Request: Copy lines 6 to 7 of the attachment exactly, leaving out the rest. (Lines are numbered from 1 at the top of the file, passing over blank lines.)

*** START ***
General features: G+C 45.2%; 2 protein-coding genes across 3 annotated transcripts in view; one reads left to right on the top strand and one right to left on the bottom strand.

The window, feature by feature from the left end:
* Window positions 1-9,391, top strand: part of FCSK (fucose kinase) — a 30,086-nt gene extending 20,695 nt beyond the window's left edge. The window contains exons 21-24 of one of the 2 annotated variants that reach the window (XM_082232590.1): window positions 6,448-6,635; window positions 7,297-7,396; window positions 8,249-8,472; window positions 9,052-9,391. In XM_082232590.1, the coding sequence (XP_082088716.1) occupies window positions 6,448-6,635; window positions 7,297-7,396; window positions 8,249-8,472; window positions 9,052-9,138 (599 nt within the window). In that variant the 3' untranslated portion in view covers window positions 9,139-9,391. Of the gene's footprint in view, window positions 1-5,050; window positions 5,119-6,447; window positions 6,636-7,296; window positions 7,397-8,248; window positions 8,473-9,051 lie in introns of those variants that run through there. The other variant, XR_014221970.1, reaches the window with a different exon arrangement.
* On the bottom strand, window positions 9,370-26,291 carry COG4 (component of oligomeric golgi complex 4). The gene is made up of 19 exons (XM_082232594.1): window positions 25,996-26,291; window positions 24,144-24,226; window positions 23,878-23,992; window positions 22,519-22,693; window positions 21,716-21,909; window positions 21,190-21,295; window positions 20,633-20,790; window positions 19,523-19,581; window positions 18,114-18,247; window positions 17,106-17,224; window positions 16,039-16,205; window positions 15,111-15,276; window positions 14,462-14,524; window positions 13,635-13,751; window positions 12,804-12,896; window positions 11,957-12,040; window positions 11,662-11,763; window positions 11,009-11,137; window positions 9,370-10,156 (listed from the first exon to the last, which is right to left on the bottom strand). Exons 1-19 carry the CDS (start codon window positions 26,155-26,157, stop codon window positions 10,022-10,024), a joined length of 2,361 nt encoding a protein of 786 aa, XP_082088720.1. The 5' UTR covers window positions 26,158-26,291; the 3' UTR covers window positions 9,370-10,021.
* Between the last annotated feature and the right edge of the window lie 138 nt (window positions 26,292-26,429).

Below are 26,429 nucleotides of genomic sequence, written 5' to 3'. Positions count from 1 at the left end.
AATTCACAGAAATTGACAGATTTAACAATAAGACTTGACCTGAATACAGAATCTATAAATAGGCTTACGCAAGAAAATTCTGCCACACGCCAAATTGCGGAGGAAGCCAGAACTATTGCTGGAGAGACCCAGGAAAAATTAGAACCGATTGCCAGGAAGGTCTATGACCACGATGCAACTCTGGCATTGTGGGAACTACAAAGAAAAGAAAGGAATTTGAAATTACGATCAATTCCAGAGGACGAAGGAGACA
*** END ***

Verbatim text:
Below are 26,429 nucleotides of genomic sequence, written 5' to 3'. Positions count from 1 at the left end.
AATTCACAGAAATTGACAGATTTAACAATAAGACTTGACCTGAATACAGAATCTATAAATAGGCTTACGCAAGAAAATTCTGCCACACGCCAAATTGCGGAGGAAGCCAGAACTATTGCTGGAGAGACCCAGGAAAAATTAGAACCGATTGCCAGGAAGGTCTATGACCACGATGCAACTCTGGCATTGTGGGAACTACAAAGAAAAGAAAGGAATTTGAAATTACGATCAATTCCAGAGGACGAAGGAGACA